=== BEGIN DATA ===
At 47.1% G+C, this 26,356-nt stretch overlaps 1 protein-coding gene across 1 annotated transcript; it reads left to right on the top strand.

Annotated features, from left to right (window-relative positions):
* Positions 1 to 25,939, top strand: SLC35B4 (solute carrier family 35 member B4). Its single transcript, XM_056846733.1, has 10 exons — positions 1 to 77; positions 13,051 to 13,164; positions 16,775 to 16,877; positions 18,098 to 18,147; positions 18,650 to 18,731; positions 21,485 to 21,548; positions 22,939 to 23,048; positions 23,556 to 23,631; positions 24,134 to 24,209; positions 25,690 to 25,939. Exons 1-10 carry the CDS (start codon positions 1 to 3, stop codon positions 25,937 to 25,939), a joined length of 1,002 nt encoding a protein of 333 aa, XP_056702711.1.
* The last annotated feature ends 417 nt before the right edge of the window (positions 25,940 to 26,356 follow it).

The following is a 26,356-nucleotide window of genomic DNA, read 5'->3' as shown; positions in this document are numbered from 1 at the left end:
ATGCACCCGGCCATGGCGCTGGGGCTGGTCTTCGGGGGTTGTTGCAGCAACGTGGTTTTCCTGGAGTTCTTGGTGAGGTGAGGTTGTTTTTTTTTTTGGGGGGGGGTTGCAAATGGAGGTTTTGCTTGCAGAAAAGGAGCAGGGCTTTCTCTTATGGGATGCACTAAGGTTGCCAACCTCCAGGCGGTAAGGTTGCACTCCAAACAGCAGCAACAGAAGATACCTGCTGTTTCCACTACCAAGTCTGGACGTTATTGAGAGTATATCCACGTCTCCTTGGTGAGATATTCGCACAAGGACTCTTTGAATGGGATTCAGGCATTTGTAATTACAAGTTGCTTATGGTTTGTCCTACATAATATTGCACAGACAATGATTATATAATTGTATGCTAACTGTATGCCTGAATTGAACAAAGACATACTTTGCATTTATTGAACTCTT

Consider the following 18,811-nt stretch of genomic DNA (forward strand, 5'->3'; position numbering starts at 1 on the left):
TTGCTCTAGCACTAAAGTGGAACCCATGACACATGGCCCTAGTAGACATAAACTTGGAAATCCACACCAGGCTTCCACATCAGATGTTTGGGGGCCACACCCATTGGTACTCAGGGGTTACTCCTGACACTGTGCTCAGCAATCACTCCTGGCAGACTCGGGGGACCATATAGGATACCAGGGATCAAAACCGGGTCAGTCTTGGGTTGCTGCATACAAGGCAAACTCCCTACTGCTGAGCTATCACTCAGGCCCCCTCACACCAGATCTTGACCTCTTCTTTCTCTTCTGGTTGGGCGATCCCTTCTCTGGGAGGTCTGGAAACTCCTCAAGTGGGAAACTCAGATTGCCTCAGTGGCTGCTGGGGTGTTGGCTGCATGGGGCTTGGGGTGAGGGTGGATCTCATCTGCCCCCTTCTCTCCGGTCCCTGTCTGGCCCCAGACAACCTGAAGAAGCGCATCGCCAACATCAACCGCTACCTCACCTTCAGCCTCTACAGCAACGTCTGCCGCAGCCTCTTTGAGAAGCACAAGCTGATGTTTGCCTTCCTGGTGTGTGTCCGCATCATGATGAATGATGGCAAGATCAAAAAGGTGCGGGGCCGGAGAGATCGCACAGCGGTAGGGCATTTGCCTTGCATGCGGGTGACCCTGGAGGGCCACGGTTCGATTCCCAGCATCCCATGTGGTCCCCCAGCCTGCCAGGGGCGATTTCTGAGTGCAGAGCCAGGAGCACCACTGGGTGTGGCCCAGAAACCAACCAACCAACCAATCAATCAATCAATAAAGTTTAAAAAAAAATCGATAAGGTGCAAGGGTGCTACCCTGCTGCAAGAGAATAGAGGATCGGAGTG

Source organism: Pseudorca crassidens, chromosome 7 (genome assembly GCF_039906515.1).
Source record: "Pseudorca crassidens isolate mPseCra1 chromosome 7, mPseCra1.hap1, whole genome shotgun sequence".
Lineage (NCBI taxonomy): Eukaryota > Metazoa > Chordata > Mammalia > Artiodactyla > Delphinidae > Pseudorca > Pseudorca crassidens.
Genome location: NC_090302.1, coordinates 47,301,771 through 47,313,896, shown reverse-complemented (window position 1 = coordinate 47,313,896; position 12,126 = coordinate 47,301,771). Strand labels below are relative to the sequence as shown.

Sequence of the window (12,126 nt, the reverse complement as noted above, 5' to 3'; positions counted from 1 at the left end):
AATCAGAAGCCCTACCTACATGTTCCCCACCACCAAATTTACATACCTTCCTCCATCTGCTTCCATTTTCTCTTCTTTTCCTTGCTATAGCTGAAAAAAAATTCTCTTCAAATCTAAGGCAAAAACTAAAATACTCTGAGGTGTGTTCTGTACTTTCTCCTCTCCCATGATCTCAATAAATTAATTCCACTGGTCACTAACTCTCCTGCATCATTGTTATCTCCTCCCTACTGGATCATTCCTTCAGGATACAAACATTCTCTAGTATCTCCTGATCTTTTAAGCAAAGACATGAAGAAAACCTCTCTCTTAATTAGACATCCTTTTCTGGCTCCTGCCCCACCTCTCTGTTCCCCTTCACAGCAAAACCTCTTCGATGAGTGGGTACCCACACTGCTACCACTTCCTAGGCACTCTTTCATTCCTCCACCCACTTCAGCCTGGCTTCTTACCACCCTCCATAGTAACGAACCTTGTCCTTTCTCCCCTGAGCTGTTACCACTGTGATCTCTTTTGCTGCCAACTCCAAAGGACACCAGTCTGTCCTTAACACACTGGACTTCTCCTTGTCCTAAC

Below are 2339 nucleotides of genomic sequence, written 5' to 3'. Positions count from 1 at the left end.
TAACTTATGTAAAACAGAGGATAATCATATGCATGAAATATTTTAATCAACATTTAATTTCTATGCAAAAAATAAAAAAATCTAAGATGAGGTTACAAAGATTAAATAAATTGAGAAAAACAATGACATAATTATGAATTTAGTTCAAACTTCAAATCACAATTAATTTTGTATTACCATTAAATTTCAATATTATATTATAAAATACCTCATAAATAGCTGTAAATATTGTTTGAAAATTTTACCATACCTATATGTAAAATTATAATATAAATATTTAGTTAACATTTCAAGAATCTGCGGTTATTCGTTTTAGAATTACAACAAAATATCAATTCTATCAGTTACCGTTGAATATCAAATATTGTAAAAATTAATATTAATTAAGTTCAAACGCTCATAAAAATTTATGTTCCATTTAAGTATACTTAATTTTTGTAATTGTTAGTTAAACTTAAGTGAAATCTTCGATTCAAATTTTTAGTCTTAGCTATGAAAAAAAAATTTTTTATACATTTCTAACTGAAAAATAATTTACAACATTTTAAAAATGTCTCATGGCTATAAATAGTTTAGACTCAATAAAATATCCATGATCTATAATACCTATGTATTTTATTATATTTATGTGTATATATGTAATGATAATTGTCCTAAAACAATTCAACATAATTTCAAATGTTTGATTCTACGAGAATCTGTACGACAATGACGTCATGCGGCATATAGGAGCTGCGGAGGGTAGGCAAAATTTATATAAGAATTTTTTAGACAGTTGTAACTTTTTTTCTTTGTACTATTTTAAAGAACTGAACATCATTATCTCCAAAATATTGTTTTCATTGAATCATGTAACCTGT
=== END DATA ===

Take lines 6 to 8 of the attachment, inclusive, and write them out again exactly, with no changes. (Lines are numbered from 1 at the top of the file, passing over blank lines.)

ATGCACCCGGCCATGGCGCTGGGGCTGGTCTTCGGGGGTTGTTGCAGCAACGTGGTTTTCCTGGAGTTCTTGGTGAGGTGAGGTTGTTTTTTTTTTTGGGGGGGGGTTGCAAATGGAGGTTTTGCTTGCAGAAAAGGAGCAGGGCTTTCTCTTATGGGATGCACTAAGGTTGCCAACCTCCAGGCGGTAAGGTTGCACTCCAAACAGCAGCAACAGAAGATACCTGCTGTTTCCACTACCAAGTCTGGACGTTATTGAGAGTATATCCACGTCTCCTTGGTGAGATATTCGCACAAGGACTCTTTGAATGGGATTCAGGCATTTGTAATTACAAGTTGCTTATGGTTTGTCCTACATAATATTGCACAGACAATGATTATATAATTGTATGCTAACTGTATGCCTGAATTGAACAAAGACATACTTTGCATTTATTGAACTCTT

Consider the following 18,811-nt stretch of genomic DNA (forward strand, 5'->3'; position numbering starts at 1 on the left):
TTGCTCTAGCACTAAAGTGGAACCCATGACACATGGCCCTAGTAGACATAAACTTGGAAATCCACACCAGGCTTCCACATCAGATGTTTGGGGGCCACACCCATTGGTACTCAGGGGTTACTCCTGACACTGTGCTCAGCAATCACTCCTGGCAGACTCGGGGGACCATATAGGATACCAGGGATCAAAACCGGGTCAGTCTTGGGTTGCTGCATACAAGGCAAACTCCCTACTGCTGAGCTATCACTCAGGCCCCCTCACACCAGATCTTGACCTCTTCTTTCTCTTCTGGTTGGGCGATCCCTTCTCTGGGAGGTCTGGAAACTCCTCAAGTGGGAAACTCAGATTGCCTCAGTGGCTGCTGGGGTGTTGGCTGCATGGGGCTTGGGGTGAGGGTGGATCTCATCTGCCCCCTTCTCTCCGGTCCCTGTCTGGCCCCAGACAACCTGAAGAAGCGCATCGCCAACATCAACCGCTACCTCACCTTCAGCCTCTACAGCAACGTCTGCCGCAGCCTCTTTGAGAAGCACAAGCTGATGTTTGCCTTCCTGGTGTGTGTCCGCATCATGATGAATGATGGCAAGATCAAAAAGGTGCGGGGCCGGAGAGATCGCACAGCGGTAGGGCATTTGCCTTGCATGCGGGTGACCCTGGAGGGCCACGGTTCGATTCCCAGCATCCCATGTGGTCCCCCAGCCTGCCAGGGGCGATTTCTGAGTGCAGAGCCAGGAGCACCACTGGGTGTGGCCCAGAAACCAACCAACCAACCAATCAATCAATCAATAAAGTTTAAAAAAAAATCGATAAGGTGCAAGGGTGCTACCCTGCTGCAAGAGAATAGAGGATCGGAGTG